In Oregon, family leaders collaborate with EMS on toolkit for ER trips
Parents of children and youth with special health care needs (CYSHCN) and medical professionals in Oregon recently teamed up to address a topic of special importance for CYSHCN and their families: planning for a trip to the emergency room (ER).
The collaboration was led by two people who came to the issue from the different perspectives of each group: Tamara Bakewell, the family involvement manager of the Oregon Title V Children and Youth with Special Health Needs (CYSHCN) program, serves as family representative on the Oregon Emergency Medical Services for Children (EMSC) Advisory Committee. Through this appointment she worked alongside Rachel Ford, the EMSC program coordinator on several projects.
In 2017, Tamara arranged for two family members of the MCH workforce to lead a webinar for EMS providers on autism and cerebral palsy. The parents talked about how autism and cerebral palsy are "spectrum" disorders, meaning that no two children are alike with the same diagnosis. They also shared tips and techniques with EMS providers about communication and positioning, and gave a parent perspective about what it feels like to need to call 911 or send their child in an ambulance.
From this webinar, the EMSC Advisory Committee tasked Tamara and Rachel with co-creating a publication to help families prepare for a trip in an ambulance or to an ER. Over the course of a year, Tamara and Rachel, joined by members of the committee and by parent partners from the Oregon Family to Family Health Information Center (OR F2F HIC), developed a set of guidelines and tools for families. This toolkit, Planning for a Trip to the Emergency Room, is being distributed throughout Oregon to parents and professionals in various EMS settings.
During the writing process, the toolkit benefited tremendously from the involvement of a member of the family workforce: Tami Martin. Tami is a former Association of Maternal Child Health Programs family scholar and is currently a parent partner with OR F2F HIC. She writes:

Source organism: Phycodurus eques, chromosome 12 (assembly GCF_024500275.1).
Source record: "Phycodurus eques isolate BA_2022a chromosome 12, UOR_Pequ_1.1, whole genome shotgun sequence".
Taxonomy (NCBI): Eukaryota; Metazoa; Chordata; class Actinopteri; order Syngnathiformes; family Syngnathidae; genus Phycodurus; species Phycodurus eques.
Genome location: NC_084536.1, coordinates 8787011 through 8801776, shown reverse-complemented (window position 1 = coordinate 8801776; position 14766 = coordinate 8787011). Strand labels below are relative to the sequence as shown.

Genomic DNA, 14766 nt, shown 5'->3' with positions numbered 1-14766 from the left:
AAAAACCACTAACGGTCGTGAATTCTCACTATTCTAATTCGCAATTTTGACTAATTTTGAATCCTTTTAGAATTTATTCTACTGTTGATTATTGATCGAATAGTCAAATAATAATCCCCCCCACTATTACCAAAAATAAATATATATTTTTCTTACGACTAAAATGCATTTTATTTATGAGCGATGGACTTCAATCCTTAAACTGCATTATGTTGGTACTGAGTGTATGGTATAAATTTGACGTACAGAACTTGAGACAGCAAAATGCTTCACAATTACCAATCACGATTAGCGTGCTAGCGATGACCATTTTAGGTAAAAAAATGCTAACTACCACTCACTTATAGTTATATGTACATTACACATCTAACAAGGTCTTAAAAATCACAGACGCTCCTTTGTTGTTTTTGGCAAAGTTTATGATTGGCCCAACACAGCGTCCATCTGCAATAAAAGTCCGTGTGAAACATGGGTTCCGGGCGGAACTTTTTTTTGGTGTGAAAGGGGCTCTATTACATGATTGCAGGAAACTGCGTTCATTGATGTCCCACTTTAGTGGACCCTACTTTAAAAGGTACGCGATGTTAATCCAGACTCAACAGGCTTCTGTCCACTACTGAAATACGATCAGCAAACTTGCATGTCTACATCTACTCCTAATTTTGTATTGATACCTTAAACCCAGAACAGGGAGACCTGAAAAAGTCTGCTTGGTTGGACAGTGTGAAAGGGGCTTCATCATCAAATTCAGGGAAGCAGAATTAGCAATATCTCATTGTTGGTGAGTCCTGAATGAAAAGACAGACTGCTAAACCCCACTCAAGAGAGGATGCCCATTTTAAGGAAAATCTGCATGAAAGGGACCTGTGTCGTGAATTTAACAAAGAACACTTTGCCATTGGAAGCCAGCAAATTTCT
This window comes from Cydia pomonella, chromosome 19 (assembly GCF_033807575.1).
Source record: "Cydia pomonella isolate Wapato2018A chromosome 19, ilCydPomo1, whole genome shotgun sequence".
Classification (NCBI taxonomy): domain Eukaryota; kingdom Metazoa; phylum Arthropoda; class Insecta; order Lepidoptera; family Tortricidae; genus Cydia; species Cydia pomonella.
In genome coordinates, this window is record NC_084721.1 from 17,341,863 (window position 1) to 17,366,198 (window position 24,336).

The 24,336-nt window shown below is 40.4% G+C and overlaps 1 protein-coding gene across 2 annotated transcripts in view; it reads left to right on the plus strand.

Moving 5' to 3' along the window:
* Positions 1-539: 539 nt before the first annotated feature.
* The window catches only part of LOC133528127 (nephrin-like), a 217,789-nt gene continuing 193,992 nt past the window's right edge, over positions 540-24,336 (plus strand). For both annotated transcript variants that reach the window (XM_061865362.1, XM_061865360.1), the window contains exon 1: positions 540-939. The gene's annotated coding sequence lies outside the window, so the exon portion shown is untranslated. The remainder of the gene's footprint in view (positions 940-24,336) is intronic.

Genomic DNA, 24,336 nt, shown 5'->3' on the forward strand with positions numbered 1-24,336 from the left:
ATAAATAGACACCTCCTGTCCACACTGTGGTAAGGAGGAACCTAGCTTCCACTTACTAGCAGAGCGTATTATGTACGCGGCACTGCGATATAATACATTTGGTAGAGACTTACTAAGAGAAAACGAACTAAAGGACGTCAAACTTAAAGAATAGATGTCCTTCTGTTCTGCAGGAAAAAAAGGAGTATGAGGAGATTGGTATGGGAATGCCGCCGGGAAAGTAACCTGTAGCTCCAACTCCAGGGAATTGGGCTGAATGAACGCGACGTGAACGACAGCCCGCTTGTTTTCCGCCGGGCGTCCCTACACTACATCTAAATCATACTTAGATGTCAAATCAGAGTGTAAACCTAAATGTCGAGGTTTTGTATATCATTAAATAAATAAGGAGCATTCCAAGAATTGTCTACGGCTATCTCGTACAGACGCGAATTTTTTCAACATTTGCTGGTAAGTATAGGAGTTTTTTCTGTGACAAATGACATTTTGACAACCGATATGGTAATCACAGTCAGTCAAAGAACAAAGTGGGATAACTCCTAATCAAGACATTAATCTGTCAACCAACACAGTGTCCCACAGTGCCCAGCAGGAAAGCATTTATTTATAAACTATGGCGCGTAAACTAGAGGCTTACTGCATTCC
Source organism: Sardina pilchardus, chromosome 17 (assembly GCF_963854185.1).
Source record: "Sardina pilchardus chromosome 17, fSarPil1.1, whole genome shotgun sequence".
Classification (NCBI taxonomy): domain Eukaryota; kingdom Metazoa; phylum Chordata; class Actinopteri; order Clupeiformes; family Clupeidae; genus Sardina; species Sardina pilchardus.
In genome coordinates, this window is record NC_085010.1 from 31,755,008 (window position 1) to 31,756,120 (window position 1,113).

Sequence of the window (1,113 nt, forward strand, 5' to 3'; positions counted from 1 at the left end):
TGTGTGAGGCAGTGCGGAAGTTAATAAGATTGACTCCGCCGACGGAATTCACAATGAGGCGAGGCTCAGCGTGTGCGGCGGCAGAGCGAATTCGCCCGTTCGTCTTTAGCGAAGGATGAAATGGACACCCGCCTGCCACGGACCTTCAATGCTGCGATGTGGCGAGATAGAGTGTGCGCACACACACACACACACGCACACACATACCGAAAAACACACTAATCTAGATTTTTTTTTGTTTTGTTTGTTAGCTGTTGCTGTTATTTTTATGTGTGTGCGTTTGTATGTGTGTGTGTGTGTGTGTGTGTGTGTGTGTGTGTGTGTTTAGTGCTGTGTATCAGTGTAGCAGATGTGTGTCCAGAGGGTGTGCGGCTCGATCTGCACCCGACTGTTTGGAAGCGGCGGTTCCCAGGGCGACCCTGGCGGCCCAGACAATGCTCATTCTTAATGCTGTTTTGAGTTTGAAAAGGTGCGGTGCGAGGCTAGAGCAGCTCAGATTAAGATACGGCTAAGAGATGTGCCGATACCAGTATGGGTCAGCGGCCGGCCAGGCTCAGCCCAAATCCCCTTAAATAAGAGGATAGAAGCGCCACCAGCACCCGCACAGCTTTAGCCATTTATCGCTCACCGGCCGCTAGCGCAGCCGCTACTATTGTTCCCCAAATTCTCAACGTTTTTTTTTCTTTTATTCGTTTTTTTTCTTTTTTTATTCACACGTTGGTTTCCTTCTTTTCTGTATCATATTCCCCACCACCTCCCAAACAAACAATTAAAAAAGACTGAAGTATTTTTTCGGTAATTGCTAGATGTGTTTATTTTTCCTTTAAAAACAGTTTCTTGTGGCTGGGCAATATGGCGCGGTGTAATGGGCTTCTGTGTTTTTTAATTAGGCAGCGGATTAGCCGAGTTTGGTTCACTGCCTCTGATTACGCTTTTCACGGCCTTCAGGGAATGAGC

"When I was asked to read the draft of Planning for a Trip to the Emergency Room and provide feedback, I felt a perspective was missing – a voice which reflected my child, who has complex medical health needs and is non-verbal. So, I surveyed the team of OR F2F HIC parent partners with several questions to dive deeper into the topic. I collated their responses and provided a more in-depth perspective of what families might need."
As a result of Tami's work, the toolkit (download) provides not only technically correct advice for parents, but also information and advice that comes from the lived experiences of the family workforce. Tami shares, "Whenever families can come to the table with the providers of the systems they navigate, barriers are reduced and understanding increases for all participants."
This is just one of several parent-professional collaboration projects in Oregon that support the work of CYSHCN. For more information about Oregon's approach of including families in policy-making and its new Family Workforce Association, contact Tamara Bakewell.
The Oregon Title V (CYSHCN) program, as well as the Oregon Family to Family Health Information Center, is within the Oregon Center for Children and Youth with Special Health Needs.